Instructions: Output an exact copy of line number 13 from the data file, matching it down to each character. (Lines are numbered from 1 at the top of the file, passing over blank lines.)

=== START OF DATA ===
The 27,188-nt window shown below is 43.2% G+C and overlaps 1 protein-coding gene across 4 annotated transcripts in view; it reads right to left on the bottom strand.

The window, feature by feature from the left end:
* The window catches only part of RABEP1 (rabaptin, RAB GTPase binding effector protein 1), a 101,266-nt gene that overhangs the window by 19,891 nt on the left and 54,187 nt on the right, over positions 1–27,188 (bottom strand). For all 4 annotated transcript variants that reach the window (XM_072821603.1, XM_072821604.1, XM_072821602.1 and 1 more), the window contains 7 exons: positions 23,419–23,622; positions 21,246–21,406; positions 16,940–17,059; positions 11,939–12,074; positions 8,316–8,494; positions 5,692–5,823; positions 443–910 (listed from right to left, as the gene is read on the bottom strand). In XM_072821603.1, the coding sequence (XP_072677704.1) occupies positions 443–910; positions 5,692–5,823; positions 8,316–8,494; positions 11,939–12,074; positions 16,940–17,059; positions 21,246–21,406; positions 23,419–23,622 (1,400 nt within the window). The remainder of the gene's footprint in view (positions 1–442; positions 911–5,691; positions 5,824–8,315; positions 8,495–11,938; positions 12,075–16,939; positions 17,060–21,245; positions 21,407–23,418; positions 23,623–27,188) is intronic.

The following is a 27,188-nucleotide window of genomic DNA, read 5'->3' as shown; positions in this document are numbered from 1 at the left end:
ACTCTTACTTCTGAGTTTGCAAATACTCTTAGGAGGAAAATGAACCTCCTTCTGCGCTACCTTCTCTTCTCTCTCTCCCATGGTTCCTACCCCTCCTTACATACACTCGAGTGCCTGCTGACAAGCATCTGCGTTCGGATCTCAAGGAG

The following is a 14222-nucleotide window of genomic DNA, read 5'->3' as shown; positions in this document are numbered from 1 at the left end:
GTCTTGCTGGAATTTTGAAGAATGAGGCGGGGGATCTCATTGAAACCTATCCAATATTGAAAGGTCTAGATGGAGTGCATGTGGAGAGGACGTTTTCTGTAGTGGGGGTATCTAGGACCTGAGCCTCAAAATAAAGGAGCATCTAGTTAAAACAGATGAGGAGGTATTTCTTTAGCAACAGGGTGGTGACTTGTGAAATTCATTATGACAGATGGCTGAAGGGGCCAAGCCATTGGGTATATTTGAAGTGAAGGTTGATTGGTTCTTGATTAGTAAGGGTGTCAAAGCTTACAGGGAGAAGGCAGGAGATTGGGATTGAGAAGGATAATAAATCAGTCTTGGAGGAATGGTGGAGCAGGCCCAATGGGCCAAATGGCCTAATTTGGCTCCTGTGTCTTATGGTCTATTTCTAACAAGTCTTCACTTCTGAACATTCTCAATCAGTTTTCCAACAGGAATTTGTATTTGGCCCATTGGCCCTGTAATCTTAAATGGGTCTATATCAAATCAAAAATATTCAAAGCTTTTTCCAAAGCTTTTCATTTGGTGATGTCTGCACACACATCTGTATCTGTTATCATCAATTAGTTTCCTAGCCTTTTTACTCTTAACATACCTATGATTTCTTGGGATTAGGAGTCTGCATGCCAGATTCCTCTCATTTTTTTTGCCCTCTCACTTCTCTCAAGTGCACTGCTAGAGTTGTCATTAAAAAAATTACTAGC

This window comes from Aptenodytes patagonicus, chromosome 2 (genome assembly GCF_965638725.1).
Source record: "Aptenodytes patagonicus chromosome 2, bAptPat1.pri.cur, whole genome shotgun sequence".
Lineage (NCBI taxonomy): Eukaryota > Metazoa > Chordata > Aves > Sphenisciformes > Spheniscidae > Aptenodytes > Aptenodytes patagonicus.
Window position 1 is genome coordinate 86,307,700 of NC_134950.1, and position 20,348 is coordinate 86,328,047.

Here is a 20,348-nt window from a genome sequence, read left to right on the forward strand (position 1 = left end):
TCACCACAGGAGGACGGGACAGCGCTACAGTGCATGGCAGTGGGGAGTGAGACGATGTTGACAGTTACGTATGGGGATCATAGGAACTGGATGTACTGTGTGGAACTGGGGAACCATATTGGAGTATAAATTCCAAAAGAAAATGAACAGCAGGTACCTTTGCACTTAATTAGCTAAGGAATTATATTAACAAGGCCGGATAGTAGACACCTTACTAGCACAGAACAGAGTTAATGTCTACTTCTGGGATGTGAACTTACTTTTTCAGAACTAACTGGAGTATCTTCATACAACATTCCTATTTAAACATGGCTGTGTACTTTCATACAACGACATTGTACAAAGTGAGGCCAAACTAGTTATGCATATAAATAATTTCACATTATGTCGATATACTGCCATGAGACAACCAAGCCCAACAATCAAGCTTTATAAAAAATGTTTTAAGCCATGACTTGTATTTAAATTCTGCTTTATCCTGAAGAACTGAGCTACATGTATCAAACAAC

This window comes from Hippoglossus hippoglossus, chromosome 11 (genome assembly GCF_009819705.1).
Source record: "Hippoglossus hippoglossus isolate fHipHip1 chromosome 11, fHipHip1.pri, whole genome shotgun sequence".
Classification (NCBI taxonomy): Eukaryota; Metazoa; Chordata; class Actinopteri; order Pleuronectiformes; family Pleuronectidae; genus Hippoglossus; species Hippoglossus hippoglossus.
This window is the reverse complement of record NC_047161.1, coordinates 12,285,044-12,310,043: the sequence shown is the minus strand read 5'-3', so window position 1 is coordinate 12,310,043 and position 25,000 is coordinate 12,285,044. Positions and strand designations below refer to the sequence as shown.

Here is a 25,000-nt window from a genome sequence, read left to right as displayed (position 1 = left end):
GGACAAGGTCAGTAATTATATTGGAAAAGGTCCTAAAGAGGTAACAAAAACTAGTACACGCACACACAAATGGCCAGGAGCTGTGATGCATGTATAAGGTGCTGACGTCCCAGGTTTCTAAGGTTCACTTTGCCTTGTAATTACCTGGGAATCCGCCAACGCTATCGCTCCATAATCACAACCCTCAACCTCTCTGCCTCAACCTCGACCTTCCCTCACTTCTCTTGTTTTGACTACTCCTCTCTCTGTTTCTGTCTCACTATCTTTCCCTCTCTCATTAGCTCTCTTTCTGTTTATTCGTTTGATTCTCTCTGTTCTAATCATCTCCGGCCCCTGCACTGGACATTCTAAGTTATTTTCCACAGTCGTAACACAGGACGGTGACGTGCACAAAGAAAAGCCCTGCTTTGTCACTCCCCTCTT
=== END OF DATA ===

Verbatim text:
TCACCACAGGAGGACGGGACAGCGCTACAGTGCATGGCAGTGGGGAGTGAGACGATGTTGACAGTTACGTATGGGGATCATAGGAACTGGATGTACTGTGTGGAACTGGGGAACCATATTGGAGTATAAATTCCAAAAGAAAATGAACAGCAGGTACCTTTGCACTTAATTAGCTAAGGAATTATATTAACAAGGCCGGATAGTAGACACCTTACTAGCACAGAACAGAGTTAATGTCTACTTCTGGGATGTGAACTTACTTTTTCAGAACTAACTGGAGTATCTTCATACAACATTCCTATTTAAACATGGCTGTGTACTTTCATACAACGACATTGTACAAAGTGAGGCCAAACTAGTTATGCATATAAATAATTTCACATTATGTCGATATACTGCCATGAGACAACCAAGCCCAACAATCAAGCTTTATAAAAAATGTTTTAAGCCATGACTTGTATTTAAATTCTGCTTTATCCTGAAGAACTGAGCTACATGTATCAAACAAC